When I was a child, I loved Neighbours. Not the ones who lived near us, but the Australian soap that would air at 5.35pm, just in time for me to get home from school and do my homework before watching.
We lived in the middle of the countryside and, for much of my childhood, our closest real-life neighbours were at least a ten-minute bike ride away. This changed when, aged 11 or so, a nice couple moved in across the road from us and set up a fish farm and had two young children whom I used to babysit. The eldest recently popped up on my Facebook announcing his marriage, which made me feel 800 years old.
When I moved to London after university, it was into a house-share of other graduates who were all playing at being adults and were too busy having noisy parties to make friends with our neighbours (who probably hated us). As the years went by, I never entirely got the knack of befriending the strangers who lived above, below or either side of me. Either we never spoke and existed in respectful silence that always felt a bit mean-spirited, or we did speak and I ended up in an overly intense pseudo-friendship I had never asked for, where I would be expected to listen to their anxieties over kitchen fittings and dysfunctional relationships and to cat-sit and water their plants when they went away.
For some reason, I could never strike the happy medium of ‘friendly but not involved’. Until now. One of the pleasures of lockdown has been that we have got to know our neighbours – but not too much. The weekly Clap for Carers at 8pm on Thursdays is a beautiful moment of community bonding, but the joy for me is that none of us has to talk to each other. We can smile and wave and acknowledge this moving event, but any attempt at conversation is drowned out by the righteous thumping of wooden spoons on saucepans, and after five minutes, we all go back inside. Social distancing means that whenever I pass a neighbour, we stand two metres apart to have a chat and because the gap feels slightly unnatural, the conversation comes to an end quickly. We leave feeling we have been polite and friendly but we don’t have to go to each other’s houses and find ourselves trapped by endless cups of tea.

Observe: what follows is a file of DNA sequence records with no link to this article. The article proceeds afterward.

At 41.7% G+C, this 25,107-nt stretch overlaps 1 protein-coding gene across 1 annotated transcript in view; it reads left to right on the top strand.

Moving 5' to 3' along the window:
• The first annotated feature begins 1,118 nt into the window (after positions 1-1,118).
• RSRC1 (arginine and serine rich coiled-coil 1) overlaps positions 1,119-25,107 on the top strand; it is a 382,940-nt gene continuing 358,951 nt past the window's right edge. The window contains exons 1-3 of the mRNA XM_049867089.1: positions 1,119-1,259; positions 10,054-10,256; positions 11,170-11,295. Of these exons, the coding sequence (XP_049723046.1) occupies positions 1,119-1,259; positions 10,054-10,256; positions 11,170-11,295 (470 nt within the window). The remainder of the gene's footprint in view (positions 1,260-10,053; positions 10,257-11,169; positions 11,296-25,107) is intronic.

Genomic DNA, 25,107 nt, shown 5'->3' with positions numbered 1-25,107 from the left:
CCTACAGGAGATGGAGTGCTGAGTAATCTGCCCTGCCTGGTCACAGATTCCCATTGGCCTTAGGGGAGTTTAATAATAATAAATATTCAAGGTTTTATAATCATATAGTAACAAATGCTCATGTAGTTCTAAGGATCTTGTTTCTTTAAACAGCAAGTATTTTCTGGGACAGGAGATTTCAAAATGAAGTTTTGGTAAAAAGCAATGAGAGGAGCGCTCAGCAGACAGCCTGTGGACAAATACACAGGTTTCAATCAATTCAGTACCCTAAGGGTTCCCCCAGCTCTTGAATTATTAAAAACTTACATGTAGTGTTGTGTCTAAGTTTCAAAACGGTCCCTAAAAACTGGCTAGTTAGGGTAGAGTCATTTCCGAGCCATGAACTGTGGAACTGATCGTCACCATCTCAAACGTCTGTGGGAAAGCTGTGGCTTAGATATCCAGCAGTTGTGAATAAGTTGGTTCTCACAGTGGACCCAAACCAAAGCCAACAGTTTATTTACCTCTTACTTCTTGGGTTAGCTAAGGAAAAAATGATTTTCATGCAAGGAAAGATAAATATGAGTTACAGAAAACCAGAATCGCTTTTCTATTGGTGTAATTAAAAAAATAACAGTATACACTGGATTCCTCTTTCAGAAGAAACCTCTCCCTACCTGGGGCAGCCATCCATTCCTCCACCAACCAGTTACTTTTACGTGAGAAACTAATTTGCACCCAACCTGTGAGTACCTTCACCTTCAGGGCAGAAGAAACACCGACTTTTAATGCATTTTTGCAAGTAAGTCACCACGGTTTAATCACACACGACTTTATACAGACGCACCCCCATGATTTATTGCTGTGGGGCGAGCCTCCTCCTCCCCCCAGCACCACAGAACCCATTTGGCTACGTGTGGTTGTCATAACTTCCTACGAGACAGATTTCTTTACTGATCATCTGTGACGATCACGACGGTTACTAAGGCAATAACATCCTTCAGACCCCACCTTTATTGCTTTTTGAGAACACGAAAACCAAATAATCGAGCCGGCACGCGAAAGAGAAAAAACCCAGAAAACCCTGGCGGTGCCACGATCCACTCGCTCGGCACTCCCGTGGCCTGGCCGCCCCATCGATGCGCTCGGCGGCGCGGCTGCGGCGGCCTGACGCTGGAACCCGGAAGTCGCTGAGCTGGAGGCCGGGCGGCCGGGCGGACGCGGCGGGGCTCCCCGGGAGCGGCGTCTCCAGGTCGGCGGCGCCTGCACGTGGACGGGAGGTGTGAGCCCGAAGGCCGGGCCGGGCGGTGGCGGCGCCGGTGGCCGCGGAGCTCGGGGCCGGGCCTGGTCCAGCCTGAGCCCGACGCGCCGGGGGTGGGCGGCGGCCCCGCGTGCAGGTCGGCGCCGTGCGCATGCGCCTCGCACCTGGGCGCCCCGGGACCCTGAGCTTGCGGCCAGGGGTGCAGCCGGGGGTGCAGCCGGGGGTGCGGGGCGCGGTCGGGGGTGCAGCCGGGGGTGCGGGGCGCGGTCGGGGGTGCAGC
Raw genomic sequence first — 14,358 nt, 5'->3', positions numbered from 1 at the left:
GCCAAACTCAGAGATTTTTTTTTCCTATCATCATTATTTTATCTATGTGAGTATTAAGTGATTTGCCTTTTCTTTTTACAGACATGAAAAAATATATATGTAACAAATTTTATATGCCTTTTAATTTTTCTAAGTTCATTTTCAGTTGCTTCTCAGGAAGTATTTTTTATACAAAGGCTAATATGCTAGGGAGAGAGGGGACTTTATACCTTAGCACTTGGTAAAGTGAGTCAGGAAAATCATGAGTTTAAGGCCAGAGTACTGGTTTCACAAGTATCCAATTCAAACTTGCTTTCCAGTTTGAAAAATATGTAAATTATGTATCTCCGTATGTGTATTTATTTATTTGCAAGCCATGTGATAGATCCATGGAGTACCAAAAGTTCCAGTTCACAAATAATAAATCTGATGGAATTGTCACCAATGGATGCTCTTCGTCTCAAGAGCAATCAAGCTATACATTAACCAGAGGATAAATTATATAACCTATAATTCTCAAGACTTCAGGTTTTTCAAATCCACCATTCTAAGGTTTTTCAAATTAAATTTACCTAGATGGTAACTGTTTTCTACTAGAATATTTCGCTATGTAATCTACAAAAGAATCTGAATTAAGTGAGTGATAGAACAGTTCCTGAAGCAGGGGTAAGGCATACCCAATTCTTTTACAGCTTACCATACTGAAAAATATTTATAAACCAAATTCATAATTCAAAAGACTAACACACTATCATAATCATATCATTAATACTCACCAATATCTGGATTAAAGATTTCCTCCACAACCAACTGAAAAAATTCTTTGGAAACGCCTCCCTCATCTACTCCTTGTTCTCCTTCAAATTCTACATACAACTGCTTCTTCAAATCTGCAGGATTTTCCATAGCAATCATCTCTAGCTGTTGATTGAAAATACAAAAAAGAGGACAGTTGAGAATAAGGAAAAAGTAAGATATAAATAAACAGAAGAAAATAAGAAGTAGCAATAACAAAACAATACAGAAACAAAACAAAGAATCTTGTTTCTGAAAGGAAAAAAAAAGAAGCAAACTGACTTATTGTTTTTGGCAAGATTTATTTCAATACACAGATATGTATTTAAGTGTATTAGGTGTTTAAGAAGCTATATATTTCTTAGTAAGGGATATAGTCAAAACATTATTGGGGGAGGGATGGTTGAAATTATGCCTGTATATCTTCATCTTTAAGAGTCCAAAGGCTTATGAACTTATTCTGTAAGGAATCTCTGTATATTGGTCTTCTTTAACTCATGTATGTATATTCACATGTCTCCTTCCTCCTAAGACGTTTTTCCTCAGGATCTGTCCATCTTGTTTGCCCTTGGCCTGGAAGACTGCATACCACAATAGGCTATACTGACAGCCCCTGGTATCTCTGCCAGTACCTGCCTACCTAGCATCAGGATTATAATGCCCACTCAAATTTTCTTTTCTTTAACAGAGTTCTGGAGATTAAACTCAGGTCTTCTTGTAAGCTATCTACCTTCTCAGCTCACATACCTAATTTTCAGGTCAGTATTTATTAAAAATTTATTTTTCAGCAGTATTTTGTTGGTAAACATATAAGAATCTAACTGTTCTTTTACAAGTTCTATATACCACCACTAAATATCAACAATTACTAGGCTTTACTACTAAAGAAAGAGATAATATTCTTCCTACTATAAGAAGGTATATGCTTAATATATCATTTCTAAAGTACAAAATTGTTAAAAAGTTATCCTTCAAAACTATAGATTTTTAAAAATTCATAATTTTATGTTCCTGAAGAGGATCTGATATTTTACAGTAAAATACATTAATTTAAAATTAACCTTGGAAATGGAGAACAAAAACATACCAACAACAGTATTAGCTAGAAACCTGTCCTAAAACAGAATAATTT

The local restaurant that has transformed itself into a farm shop is the perfect place to feel like you’re living in a 1950s village, safe in the knowledge that all the people you recognise buying their eggs will recede from view once the lockdown is lifted and we all get back to anonymously scanning our ready-meals at Sainsbury’s.
During the sunny period, I sat in our small back garden and got to know my neighbours through their different sounds. On one side there are two young men who share a flat and spend all their time doing bench presses to the soundtrack of the new Dua Lipa album. On the other is my favourite neighbour: an older gentleman who I chat to over the wall about plants and birds and poetry.
Recently, it was someone’s birthday two houses along and when the chorus of ‘Happy Birthday’ started up, everyone in their gardens joined in, despite not being able to see who was celebrating, and probably never having met them. For an introvert like me, this is the perfect kind of neighbourly interaction: I can get to know people just the right amount and then I can hunker back down in the safety of my own four walls because the state has decreed I must. Of all the side-effects of this horrendous global pandemic, this is the one that has been most unexpectedly beneficial. I do wish those men would turn the music down, though.
This week I’m…
The Last Dance on Netflix: the story of the 1990s Chicago Bulls featuring Michael Jordan and his mum (who is the true star of the show).
Having a home spa